A standardised method for measuring magnetisation transfer ratio on MR imagers from different manufacturers--the EuroMT sequence

Barker, G. J., Schreiber, W. G., Gass, A., Ranjeva, J. P., Campi, A., van Waesberghe, J. H., Franconi, J. M., Watt, H. C. and Tofts, P. S. (2005) A standardised method for measuring magnetisation transfer ratio on MR imagers from different manufacturers--the EuroMT sequence. Magnetic Resonance Materials in Physics, Biology and Medicine, 18 (2). pp. 76-80. ISSN 0968-5243

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Magnetisation transfer ratio (MTR) is increasingly used to evaluate neurological disorders, especially those involving demyelination. It shows promise as a surrogate marker of disease progression in treatment trials in multiple sclerosis (MS) but the value measured is highly dependent on pulse sequence parameters, making it hard to include the technique in large multi-centre clinical trials. The variations can be reduced by a normalisation procedure based on the flip angle and timing of the presaturation pulse, but correction for parameters such as saturation pulse shape, amplitude, duration and offset frequency remains problematic. We have defined a standard pulse sequence, to include a standard presaturation pulse and set of parameters, which can be implemented on scanners from both General Electric and Siemens, and has also been used on Phillips scanners. To validate the sequence and parameters, six European centres measured MTR in the frontal white matter of normal volunteers. It was possible to measure MTR values in controls which were consistent to within approximately +/-2.5 percentage units across sites. This degree of precision may be adequate in many situations. The remaining differences between sites and manufacturers are probably caused by B1 errors.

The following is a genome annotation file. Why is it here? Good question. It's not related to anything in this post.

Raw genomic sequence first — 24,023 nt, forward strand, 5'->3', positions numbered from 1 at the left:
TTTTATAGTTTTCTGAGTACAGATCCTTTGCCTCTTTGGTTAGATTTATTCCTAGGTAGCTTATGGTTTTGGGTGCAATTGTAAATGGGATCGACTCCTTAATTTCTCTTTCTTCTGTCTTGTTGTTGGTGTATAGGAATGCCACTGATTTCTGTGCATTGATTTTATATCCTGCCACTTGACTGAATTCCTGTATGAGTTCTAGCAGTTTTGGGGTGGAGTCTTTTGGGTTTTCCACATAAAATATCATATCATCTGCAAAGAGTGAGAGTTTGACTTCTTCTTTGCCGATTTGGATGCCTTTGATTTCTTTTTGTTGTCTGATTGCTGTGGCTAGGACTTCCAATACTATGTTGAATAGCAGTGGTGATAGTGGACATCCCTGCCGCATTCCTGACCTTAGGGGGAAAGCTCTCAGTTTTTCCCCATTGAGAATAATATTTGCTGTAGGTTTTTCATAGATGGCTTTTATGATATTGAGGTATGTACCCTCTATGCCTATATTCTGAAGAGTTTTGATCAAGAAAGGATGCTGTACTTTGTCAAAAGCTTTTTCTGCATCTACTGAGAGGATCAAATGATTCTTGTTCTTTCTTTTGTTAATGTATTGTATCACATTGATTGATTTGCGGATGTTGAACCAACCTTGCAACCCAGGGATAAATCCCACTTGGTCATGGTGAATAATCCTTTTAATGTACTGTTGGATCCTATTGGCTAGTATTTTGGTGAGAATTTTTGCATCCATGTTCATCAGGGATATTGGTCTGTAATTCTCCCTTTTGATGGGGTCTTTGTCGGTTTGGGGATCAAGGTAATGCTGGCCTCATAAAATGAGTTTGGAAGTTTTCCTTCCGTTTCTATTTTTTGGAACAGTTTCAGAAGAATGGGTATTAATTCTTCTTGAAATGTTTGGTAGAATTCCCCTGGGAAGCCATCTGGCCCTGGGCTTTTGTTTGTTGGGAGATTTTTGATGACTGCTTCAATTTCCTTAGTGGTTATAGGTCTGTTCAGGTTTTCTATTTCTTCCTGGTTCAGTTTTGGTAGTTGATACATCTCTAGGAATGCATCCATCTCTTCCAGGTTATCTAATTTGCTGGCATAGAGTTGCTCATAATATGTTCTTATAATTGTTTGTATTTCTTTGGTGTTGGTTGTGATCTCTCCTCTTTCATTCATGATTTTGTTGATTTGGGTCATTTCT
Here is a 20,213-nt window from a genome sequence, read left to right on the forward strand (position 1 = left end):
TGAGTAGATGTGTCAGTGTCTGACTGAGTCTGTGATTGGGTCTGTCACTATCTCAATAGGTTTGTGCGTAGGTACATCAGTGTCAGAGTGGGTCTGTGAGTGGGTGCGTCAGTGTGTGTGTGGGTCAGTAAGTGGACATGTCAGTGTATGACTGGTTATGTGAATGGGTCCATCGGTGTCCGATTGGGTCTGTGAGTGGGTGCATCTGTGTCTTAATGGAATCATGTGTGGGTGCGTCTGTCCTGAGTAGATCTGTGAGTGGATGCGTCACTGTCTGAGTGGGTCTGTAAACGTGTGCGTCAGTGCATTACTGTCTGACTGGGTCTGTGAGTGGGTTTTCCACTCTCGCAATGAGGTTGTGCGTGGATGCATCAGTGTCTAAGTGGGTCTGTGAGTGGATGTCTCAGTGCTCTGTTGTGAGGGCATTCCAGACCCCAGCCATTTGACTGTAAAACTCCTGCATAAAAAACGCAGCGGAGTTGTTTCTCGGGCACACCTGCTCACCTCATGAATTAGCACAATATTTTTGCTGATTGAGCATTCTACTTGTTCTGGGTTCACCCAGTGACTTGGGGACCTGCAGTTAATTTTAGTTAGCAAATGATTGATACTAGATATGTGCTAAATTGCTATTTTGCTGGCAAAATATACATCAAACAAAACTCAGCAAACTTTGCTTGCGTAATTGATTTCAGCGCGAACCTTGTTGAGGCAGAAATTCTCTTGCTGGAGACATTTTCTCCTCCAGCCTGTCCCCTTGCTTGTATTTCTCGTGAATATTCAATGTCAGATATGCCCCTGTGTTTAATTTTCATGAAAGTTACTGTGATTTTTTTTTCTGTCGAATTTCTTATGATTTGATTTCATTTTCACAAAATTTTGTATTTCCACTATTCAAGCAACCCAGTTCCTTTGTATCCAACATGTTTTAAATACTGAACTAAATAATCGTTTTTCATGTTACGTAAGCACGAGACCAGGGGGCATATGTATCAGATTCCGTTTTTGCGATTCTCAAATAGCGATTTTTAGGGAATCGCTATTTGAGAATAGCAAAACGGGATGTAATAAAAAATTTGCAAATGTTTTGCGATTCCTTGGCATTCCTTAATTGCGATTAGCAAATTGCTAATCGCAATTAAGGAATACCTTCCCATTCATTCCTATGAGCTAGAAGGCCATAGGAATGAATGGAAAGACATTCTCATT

Item Type: Article
Keywords: Brain/ anatomy & histology Equipment Failure Analysis/ instrumentation/methods/ standards Europe Humans Image Interpretation, Computer-Assisted/ instrumentation/ standards Magnetic Resonance Imaging/ instrumentation/ standards Reference Standards Reproducibility of Results Sensitivity and Specificity Signal Processing, Computer-Assisted/ instrumentation
Schools and Departments: Brighton and Sussex Medical School > Brighton and Sussex Medical School
Depositing User: Paul Stephen Tofts
Date Deposited: 28 Feb 2007
Last Modified: 30 Nov 2012 16:50
URI: http://srodev.sussex.ac.uk/id/eprint/809
Google Scholar:12 Citations
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